But now, after well over 10 years of on-and-off-again writing this novel, I may finally have my answer. It’s a deceptively simple method that effectively removes what I produce as the end goal of the work.

And that’s it. If you’re a strong-willed over-achiever like me, it may solve your problem of low productivity forever and remove the guilt to stop focusing on productivity.


That’s right. Instead, focus on the process, i.e. just getting the cup of whatever, sitting down, opening the document and reading some of it. 

If this isn’t you, I know this might sound crazy, but the only way to get a stubborn donkey to move is to stop pushing it. Showing up and opening the document and staring at it for a while, sure it takes some effort, but it doesn’t require trying a bunch of things that only complicate your process.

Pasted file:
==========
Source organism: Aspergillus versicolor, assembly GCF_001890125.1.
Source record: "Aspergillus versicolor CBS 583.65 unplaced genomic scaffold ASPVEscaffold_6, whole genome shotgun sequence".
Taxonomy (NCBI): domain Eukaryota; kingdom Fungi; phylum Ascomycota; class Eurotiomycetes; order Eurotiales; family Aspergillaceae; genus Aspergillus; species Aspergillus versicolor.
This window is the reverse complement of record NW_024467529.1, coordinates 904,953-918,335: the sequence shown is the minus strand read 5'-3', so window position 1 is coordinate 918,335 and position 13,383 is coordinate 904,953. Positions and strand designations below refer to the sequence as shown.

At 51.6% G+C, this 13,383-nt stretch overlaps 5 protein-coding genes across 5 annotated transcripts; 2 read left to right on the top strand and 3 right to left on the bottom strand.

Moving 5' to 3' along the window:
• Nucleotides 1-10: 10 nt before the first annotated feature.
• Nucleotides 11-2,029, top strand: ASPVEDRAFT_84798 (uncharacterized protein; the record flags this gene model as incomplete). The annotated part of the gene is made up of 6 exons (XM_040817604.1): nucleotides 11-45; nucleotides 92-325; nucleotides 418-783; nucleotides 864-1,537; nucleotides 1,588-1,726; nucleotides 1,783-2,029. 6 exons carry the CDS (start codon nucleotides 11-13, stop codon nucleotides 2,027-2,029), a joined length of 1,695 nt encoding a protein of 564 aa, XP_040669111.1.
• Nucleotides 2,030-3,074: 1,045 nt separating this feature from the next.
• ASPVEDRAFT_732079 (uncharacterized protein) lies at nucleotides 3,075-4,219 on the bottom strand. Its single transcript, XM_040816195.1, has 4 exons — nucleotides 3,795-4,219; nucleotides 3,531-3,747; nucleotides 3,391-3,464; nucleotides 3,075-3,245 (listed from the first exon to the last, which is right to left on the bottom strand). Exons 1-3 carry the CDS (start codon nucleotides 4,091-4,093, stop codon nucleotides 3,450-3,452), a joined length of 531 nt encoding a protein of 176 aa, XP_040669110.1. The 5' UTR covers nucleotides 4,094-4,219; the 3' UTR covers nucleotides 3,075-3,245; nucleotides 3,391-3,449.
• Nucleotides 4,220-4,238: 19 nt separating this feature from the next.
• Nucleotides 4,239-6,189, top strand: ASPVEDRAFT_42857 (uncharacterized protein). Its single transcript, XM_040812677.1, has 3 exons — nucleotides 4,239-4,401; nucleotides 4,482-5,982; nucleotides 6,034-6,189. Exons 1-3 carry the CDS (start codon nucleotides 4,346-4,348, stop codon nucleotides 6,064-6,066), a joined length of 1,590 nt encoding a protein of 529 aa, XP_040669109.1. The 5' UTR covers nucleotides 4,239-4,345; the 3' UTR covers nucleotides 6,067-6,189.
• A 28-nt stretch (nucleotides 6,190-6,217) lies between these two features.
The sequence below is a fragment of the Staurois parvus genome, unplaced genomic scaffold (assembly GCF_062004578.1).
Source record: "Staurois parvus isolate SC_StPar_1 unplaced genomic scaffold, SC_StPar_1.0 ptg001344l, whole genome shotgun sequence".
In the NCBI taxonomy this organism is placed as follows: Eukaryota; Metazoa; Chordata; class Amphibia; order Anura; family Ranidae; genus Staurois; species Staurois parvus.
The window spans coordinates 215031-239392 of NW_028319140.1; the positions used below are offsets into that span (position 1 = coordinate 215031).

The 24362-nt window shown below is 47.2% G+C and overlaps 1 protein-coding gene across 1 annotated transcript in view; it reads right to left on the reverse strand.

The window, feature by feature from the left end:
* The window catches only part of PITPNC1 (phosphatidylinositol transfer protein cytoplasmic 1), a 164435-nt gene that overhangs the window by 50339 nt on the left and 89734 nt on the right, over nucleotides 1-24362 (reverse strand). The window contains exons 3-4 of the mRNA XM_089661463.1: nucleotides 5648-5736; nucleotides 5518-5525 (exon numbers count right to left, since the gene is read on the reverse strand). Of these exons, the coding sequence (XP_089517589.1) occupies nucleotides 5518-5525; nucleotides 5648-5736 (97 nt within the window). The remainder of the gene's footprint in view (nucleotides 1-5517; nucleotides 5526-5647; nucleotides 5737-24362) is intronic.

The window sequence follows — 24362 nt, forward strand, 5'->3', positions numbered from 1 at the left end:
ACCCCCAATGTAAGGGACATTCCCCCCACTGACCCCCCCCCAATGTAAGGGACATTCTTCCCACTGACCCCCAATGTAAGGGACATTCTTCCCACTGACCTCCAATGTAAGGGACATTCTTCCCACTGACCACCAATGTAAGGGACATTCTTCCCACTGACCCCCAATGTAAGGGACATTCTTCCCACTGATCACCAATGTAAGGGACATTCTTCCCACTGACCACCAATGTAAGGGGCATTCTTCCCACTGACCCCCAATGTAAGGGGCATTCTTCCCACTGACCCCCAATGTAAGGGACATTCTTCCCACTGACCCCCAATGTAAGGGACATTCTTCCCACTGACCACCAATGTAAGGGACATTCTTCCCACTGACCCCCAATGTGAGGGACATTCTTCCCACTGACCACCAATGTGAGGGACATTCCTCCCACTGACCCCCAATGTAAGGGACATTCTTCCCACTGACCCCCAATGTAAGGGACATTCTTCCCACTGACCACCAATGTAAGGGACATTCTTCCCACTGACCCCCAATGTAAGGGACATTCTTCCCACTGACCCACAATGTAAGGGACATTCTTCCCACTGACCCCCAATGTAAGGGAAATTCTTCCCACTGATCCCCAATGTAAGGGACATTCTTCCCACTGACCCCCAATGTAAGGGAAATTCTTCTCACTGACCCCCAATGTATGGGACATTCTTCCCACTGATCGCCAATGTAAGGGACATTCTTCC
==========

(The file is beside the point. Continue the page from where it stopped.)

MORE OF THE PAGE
And, best of all, you have complete permission not to write a word.

If you struggle with productivity, make it your new intention to shift your thinking to not writing new words but simply reading the old ones. It’s nothing fancy; it’s just reassigning your effort to restrict what you’re paying attention to.

Outsmart your inner rebel.

lightBelieve me, before I did this, I’d always find a way to get out of writing. And what changed for me was that I realized I was continually hampered in my writing because I was my own worst enemy. While I wanted to produce good work and be diligent, something else inside, something deeper, wanted easy comfort and relief from long-held pain. And I knew I could find it (at least quick fixes) in myriad other places.

And until I stopped and realized that pain was legitimate and deserved to be heard and comforted, I only kept trying to muscle my way to a specific word count, using will-power to try and stay “on task” even as I knew it would be short-lived and probably not produce any meaningful writing. And becoming distracted all the time.